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Homosexuality: more than just preference

February 26, 2010

Posted by: Chad M. Gesser

Twitter: @profgesser

Email: chad.gesser@kctcs.edu

The issues that gays face go well beyond social acceptance of their sexual preference.  Heterosexuals certainly do not recognize the advantages that they reap in a culture that is deeply rooted in heterosexuality.

The Heterosexuality Questionnaire was developed by Martin Rochlin, Ph.D., in 1977.  While it certainly appears humorous to the average heterosexual reader, a closer examination can help one examine the social implications of a heterosexual society, particularly if you’re homosexual.

1.               What do you think caused your heterosexuality?

2.               When and how did you decide that you were a heterosexual?

3.               Is it possible that your heterosexuality is just a phase that you may grow out of?

4.               Is it possible your heterosexuality stems from a neurotic fear of others of the same sex?

5.               If you’ve never slept with a person of the same sex, is it possible that all you need is a good gay or lesbian lover?

6.               To whom have you disclosed your heterosexual tendencies? How did he or she react?

7.               Why do you heterosexuals feel compelled to seduce others into your life-style?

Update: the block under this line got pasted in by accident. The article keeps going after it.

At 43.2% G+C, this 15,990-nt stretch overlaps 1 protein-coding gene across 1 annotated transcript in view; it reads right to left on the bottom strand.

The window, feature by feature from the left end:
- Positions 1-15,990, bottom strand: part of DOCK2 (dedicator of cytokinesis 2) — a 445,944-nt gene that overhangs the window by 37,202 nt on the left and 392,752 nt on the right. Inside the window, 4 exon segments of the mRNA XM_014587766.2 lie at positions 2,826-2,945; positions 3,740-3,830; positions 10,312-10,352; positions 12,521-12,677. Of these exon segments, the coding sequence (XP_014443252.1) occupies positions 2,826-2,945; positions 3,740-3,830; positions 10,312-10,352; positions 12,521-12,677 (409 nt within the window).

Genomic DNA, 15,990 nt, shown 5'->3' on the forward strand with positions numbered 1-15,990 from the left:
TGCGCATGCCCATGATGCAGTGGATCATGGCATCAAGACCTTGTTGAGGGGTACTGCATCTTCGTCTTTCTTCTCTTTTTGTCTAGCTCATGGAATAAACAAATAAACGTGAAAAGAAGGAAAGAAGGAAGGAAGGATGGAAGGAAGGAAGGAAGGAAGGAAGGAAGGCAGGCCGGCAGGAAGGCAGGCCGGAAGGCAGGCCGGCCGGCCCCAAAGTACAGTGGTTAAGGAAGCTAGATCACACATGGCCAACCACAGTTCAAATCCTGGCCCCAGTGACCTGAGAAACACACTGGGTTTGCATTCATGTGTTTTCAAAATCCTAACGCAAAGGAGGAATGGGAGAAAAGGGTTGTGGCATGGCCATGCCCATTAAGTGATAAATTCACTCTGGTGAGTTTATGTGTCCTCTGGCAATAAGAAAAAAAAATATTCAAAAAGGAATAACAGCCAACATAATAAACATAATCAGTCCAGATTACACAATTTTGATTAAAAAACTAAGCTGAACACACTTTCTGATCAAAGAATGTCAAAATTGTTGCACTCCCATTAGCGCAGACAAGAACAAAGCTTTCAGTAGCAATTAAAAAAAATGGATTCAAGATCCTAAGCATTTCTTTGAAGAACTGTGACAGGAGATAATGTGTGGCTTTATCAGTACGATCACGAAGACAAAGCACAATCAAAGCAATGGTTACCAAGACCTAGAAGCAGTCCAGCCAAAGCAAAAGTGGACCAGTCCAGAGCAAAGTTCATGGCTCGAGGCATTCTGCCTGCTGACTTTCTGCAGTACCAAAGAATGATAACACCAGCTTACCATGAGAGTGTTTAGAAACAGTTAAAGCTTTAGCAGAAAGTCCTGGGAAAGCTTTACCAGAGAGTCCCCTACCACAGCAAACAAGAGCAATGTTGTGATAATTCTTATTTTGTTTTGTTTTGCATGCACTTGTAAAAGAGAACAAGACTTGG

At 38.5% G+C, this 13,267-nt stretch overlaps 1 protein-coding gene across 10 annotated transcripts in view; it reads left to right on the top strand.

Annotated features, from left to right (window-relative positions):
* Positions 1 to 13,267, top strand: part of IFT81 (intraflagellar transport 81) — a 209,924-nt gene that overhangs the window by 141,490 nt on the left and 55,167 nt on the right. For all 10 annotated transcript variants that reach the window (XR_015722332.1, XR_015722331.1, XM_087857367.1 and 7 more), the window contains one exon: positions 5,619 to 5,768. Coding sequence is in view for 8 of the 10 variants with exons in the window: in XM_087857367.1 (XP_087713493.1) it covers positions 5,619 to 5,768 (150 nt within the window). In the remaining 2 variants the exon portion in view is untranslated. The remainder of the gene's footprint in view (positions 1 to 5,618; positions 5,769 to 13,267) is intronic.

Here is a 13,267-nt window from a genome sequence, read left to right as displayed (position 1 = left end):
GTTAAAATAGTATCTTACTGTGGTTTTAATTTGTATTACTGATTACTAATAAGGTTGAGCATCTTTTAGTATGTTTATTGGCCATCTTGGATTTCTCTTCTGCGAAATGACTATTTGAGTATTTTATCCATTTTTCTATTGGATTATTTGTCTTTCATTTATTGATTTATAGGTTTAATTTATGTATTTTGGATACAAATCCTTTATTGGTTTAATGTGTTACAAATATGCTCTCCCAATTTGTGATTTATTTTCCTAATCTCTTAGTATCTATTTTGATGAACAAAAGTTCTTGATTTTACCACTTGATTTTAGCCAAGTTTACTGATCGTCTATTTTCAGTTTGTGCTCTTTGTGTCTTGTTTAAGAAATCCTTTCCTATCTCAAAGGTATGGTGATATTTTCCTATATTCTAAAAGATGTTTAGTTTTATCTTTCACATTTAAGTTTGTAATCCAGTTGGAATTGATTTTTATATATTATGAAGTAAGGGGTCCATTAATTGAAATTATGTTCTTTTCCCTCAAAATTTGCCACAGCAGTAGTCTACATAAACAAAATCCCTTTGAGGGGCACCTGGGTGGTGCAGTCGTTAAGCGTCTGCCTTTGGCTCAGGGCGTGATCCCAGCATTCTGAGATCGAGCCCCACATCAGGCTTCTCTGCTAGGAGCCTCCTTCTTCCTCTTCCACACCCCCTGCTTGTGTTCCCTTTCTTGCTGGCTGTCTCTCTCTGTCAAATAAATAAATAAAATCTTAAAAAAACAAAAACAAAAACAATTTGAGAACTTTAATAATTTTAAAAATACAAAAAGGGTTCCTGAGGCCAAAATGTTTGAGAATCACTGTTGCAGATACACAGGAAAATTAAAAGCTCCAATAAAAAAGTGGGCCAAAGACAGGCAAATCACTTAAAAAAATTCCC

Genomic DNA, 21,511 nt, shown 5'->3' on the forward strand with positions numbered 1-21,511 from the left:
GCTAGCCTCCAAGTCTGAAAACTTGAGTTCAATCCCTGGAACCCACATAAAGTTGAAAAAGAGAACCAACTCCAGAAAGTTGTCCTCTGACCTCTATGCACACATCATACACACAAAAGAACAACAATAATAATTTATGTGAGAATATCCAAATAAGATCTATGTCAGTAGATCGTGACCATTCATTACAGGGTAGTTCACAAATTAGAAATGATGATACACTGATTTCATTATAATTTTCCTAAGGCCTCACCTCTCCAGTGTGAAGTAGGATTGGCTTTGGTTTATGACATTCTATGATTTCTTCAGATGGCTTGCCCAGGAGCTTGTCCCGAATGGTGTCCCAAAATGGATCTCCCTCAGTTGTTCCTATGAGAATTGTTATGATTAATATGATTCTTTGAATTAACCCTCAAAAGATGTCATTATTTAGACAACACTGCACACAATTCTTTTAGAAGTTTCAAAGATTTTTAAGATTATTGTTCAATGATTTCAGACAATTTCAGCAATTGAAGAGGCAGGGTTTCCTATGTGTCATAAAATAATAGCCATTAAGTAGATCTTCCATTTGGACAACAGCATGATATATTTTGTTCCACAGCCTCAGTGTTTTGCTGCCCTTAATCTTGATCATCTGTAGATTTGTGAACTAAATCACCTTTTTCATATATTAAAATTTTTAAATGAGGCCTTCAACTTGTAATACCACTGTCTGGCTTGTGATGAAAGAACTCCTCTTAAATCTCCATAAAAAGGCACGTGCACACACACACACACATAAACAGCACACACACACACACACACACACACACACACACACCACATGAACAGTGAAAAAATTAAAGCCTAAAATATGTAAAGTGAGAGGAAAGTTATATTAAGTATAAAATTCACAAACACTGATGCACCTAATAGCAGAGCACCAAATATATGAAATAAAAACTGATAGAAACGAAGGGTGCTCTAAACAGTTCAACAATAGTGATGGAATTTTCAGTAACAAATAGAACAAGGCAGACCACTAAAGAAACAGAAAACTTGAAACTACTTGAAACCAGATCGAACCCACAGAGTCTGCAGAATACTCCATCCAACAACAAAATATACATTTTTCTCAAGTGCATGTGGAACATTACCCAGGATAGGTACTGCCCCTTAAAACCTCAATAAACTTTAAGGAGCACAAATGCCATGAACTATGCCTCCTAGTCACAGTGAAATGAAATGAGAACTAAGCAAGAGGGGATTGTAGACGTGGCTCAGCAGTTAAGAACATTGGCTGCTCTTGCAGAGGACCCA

8.               Why do you insist on flaunting your heterosexuality? Why can’t you just be what you are and keep quiet about it?

9.               Would you want your children to be heterosexual knowing the problems that they’d face?

10.             A disproportionate majority of child molesters are heterosexual. Do you consider it safe to expose your children to heterosexual teachers?

11.             With all the societal support marriage receives, the divorce rate is spiraling. Why are there so few stable relationships among heterosexuals?

12.             Why do heterosexuals place so much emphasis on sex?

13.             Considering the menace of overpopulation, how could the human race survive if everyone were heterosexual like you?

14.             Could you trust a heterosexual therapist to be objective? Don’t you fear (s)he might be inclined to influence you in the direction of her/his own leanings?

15.             How can you become a whole person if you limit yourself to compulsive, exclusive heterosexuality, and fail to develop you natural, healthy homosexual potential?

16.             There seem to be very few happy heterosexuals. Techniques have been developed that might enable you to change if you really want to. Have you considered trying aversion therapy?

For most heterosexuals, perhaps some of the above questions can seem a bit humorous, or even ridiculous.

Consider the plight of the homosexual couple below, and the children.

Besides sexual preference, what other areas of stereotyping, prejudice, and/or discrimination might gays encounter?  Should a gay couple be allowed to legally adopt a child?  She gays be allowed to marry under the rule of law in the United States?  Do gays confer the same legal rights as someone who is heterosexual?  Why are they separate?  Should they be equal?  Why or why not?

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